Offensively, the Phillies did little against White Sox lefty Carlos Rodon. They had just five hits for the game.
 
The Phillies have lost five of their last seven and are 58-68 on the season. They have been outscored 18-1 in their last two games.
 
Starting pitching report
Thompson, 22, has been a much different pitcher since coming to the majors than he was in his last 11 starts at Triple A Lehigh Valley. He went 8-0 in those 11 starts and recorded a 1.21 ERA while allowing just 10 earned runs in 74 1/3 innings. He gave up just 52 hits and 18 walks over that span while striking out 42.
 
In four starts with the big club, he has given up 22 hits and 21 earned runs in 19 1/3 innings. He has walked 13 and struck out 13.
 
Two of the four walks that Thompson gave up in this game became runs.
 
Five of the eight hits he allowed were for extra bases, including a pair of homers.
 
Rodon, 23, was the third pick in the 2014 draft, four ahead of Aaron Nola. The lefty held the Phillies to three hits over 6 2/3 scoreless innings. He walked one.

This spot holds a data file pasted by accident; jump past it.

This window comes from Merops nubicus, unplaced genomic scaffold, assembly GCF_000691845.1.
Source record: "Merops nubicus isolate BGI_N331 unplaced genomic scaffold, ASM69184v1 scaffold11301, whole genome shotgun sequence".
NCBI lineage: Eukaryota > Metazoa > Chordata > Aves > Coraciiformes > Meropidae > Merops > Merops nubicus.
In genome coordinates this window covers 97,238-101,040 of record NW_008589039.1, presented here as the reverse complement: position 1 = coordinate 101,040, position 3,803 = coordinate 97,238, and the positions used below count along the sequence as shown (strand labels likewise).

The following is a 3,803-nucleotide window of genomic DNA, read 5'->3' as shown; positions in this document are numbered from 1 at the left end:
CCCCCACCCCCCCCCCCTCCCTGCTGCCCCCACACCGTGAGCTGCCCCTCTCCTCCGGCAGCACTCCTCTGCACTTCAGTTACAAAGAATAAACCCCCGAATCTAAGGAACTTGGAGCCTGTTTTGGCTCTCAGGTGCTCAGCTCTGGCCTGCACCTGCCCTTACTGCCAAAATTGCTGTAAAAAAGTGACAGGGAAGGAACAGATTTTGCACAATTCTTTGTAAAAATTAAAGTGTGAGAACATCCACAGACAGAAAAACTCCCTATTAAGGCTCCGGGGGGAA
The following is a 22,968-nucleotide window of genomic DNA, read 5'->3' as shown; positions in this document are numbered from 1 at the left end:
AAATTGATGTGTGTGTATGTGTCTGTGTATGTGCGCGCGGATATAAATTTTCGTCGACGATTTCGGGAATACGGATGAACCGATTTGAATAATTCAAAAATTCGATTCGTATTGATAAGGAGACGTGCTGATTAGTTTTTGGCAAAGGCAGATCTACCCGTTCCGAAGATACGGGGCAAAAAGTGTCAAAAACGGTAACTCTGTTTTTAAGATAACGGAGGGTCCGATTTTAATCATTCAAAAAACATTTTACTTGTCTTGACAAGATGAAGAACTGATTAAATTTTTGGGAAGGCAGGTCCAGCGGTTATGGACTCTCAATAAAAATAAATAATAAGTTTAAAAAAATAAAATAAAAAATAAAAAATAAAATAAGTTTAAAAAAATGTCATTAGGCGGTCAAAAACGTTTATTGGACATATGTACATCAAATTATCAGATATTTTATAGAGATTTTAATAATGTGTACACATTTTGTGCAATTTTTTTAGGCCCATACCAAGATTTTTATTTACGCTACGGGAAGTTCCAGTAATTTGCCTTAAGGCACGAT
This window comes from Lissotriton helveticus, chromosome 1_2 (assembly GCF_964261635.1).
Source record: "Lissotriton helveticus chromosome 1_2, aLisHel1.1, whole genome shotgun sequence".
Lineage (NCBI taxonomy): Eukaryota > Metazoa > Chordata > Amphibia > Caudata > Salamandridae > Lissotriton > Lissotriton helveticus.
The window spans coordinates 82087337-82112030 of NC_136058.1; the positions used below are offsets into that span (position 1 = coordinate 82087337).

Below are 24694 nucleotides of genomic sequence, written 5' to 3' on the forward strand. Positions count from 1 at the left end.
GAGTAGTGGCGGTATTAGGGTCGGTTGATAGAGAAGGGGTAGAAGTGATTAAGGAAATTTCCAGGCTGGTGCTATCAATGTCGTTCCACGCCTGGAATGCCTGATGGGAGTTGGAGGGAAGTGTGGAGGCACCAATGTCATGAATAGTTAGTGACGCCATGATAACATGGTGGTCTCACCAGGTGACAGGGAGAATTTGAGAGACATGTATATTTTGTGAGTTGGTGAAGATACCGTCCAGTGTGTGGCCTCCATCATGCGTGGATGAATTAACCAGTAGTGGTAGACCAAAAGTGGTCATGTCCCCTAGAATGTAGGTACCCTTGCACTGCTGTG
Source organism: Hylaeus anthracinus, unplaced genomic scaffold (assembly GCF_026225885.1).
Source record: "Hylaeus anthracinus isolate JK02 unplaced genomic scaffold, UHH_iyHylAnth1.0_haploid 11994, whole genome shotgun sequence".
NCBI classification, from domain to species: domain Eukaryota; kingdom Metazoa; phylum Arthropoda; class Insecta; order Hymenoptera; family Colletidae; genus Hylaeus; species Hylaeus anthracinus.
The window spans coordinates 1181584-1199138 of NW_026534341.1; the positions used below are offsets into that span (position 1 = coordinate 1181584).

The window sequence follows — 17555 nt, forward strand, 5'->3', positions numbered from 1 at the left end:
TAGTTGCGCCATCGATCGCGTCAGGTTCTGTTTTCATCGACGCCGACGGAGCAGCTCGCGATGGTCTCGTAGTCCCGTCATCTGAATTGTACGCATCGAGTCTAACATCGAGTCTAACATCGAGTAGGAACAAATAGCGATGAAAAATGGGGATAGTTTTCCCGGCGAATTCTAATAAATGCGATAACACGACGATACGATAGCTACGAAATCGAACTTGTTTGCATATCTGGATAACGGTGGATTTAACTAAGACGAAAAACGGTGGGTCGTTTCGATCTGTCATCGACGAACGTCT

Bullpen report
David Hernandez was tagged for two runs.
 
At the plate
Freddy Galvis broke up the White Sox’s shutout bid with a solo homer off reliever Chris Beck in the seventh. Galvis has 13 homers.
 
Jose Abreu and Justin Morneau hit back-to-back homers against Thompson in the fifth inning to help the Sox pull away.
 
Abreu has homered in three straight games.
 
Minor matters
Pitcher Alec Asher, who serving an 80-game suspension for testing positive for a PED, has begun a minor-league rehabilitation assignment with the Phillies’ Gulf Coast League team. Asher is expected to be activated by the big club during the second week of September and he could make several starts down the stretch as the club watches the workload of several pitchers.
 
Up next
The two-game series concludes on Wednesday night. Jerad Eickhoff (8-12, 3.91) opposes right-hander James Shields (5-15, 5.98).